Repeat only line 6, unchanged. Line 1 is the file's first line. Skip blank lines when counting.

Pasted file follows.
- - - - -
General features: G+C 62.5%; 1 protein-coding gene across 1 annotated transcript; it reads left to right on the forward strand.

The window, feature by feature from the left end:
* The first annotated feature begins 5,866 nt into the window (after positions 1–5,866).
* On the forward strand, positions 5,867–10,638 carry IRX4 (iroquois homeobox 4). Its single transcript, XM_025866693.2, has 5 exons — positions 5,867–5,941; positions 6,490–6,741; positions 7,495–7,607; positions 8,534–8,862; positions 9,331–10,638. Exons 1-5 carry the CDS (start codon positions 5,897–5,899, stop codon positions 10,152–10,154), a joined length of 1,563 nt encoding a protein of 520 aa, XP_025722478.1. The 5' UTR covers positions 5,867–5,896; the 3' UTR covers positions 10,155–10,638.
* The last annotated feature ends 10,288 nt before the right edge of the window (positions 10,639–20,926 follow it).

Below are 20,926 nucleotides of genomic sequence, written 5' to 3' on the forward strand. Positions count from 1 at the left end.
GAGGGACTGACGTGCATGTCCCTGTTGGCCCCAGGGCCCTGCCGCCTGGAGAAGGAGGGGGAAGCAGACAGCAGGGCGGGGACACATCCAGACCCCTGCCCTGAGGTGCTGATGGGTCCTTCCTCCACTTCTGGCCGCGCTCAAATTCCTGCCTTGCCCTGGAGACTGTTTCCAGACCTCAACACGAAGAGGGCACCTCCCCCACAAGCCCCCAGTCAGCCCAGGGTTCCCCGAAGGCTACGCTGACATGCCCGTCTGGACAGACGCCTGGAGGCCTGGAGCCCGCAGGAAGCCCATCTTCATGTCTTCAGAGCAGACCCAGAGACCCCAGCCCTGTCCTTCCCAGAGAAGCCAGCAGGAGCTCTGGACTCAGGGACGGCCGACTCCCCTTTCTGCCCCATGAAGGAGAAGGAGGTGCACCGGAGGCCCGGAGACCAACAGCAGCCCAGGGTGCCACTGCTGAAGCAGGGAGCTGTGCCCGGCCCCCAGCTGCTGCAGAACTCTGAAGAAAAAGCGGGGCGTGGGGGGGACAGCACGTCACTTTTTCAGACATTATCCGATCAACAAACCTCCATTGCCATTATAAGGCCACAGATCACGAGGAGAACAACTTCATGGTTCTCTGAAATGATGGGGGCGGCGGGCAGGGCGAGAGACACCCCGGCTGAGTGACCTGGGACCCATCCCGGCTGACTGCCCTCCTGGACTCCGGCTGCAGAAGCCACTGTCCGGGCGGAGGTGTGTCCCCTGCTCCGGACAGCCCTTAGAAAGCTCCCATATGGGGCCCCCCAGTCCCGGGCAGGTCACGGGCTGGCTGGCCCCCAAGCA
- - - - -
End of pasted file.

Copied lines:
Below are 20,926 nucleotides of genomic sequence, written 5' to 3' on the forward strand. Positions count from 1 at the left end.